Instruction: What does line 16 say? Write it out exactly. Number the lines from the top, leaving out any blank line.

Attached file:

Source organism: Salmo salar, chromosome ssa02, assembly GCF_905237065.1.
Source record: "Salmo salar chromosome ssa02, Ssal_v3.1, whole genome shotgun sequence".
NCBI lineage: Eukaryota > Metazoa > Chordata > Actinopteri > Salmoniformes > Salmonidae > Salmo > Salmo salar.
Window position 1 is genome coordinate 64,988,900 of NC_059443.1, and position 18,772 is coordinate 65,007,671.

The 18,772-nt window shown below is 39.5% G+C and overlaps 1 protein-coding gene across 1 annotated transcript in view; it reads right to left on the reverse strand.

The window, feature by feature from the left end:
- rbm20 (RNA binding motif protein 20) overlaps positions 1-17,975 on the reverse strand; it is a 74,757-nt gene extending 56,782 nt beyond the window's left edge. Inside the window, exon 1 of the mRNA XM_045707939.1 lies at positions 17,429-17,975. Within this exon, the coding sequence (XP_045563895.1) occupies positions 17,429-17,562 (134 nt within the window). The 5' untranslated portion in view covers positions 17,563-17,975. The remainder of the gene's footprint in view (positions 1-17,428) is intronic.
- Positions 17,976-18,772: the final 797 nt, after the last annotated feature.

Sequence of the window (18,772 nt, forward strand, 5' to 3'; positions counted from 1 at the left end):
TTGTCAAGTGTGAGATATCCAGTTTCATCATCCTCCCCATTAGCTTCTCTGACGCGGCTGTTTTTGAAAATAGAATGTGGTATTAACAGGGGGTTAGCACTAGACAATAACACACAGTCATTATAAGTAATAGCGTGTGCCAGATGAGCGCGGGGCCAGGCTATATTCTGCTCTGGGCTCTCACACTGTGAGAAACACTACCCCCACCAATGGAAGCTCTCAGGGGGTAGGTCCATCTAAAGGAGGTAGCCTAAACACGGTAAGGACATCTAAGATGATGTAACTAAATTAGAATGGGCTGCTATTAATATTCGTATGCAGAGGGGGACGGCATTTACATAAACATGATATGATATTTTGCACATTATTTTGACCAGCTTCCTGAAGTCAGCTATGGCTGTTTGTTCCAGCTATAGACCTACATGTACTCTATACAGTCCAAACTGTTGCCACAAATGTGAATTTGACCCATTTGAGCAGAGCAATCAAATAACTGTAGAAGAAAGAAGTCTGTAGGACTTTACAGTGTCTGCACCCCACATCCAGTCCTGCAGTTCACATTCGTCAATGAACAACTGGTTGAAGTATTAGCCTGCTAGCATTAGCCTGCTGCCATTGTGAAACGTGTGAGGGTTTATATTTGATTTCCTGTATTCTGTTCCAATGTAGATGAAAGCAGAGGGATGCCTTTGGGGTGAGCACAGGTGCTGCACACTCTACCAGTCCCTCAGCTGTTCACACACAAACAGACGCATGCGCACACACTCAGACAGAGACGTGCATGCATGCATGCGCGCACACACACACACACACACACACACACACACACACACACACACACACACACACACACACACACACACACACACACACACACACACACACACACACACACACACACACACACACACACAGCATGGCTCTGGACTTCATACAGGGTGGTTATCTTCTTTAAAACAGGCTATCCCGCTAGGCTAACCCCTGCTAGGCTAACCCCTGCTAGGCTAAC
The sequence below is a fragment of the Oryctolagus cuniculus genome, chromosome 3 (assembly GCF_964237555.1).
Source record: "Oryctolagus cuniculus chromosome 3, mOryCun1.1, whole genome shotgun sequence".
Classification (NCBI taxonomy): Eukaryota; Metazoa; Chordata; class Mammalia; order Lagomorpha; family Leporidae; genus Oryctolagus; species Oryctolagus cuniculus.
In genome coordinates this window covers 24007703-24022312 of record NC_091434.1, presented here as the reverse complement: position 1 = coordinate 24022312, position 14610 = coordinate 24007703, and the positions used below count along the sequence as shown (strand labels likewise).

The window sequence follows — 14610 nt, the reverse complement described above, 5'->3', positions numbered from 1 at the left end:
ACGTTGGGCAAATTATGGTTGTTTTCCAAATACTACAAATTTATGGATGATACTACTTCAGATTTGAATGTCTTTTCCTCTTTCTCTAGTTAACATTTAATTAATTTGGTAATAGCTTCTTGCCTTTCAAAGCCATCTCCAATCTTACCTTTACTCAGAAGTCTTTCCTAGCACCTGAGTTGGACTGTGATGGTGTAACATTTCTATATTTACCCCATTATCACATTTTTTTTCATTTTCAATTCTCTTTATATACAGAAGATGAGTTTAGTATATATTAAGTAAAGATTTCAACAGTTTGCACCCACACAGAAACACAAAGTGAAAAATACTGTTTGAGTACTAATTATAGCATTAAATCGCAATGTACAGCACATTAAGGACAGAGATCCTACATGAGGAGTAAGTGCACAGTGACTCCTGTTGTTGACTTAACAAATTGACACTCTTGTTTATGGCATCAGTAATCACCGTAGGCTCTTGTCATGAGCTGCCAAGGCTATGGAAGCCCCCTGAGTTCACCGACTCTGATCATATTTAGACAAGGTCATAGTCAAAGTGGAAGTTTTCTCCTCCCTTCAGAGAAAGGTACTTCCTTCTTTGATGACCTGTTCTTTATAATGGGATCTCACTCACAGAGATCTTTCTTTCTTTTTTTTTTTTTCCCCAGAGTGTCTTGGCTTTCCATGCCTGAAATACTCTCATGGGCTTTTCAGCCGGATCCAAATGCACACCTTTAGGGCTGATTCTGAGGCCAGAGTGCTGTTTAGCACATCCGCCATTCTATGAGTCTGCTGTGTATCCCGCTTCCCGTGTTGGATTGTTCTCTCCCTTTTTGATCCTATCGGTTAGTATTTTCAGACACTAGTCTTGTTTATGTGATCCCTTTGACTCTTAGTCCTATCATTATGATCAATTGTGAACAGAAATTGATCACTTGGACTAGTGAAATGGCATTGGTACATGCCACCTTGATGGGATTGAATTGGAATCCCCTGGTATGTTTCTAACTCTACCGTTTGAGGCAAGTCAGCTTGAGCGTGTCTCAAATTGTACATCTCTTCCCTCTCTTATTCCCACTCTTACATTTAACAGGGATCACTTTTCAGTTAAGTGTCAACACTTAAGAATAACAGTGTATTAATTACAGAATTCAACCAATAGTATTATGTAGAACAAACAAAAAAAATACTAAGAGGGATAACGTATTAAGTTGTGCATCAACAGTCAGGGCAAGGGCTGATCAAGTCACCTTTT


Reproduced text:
ACGTTGGGCAAATTATGGTTGTTTTCCAAATACTACAAATTTATGGATGATACTACTTCAGATTTGAATGTCTTTTCCTCTTTCTCTAGTTAACATTTAATTAATTTGGTAATAGCTTCTTGCCTTTCAAAGCCATCTCCAATCTTACCTTTACTCAGAAGTCTTTCCTAGCACCTGAGTTGGACTGTGATGGTGTAACATTTCTATATTTACCCCATTATCACATTTTTTTTCATTTTCAATTCTCTTTATATACAGAAGATGAGTTTAGTATATATTAAGTAAAGATTTCAACAGTTTGCACCCACACAGAAACACAAAGTGAAAAATACTGTTTGAGTACTAATTATAGCATTAAATCGCAATGTACAGCACATTAAGGACAGAGATCCTACATGAGGAGTAAGTGCACAGTGACTCCTGTTGTTGACTTAACAAATTGACACTCTTGTTTATGGCATCAGTAATCACCGTAGGCTCTTGTCATGAGCTGCCAAGGCTATGGAAGCCCCCTGAGTTCACCGACTCTGATCATATTTAGACAAGGTCATAGTCAAAGTGGAAGTTTTCTCCTCCCTTCAGAGAAAGGTACTTCCTTCTTTGATGACCTGTTCTTTATAATGGGATCTCACTCACAGAGATCTTTCTTTCTTTTTTTTTTTTTCCCCAGAGTGTCTTGGCTTTCCATGCCTGAAATACTCTCATGGGCTTTTCAGCCGGATCCAAATGCACACCTTTAGGGCTGATTCTGAGGCCAGAGTGCTGTTTAGCACATCCGCCATTCTATGAGTCTGCTGTGTATCCCGCTTCCCGTGTTGGATTGTTCTCTCCCTTTTTGATCCTATCGGTTAGTATTTTCAGACACTAGTCTTGTTTATGTGATCCCTTTGACTCTTAGTCCTATCATTATGATCAATTGTGAACAGAAATTGATCACTTGGACTAGTGAAATGGCATTGGTACATGCCACCTTGATGGGATTGAATTGGAATCCCCTGGTATGTTTCTAACTCTACCGTTTGAGGCAAGTCAGCTTGAGCGTGTCTCAAATTGTACATCTCTTCCCTCTCTTATTCCCACTCTTACATTTAACAGGGATCACTTTTCAGTTAAGTGTCAACACTTAAGAATAACAGTGTATTAATTACAGAATTCAACCAATAGTATTATGTAGAACAAACAAAAAAAATACTAAGAGGGATAACGTATTAAGTTGTGCATCAACAGTCAGGGCAAGGGCTGATCAAGTCACCTTTT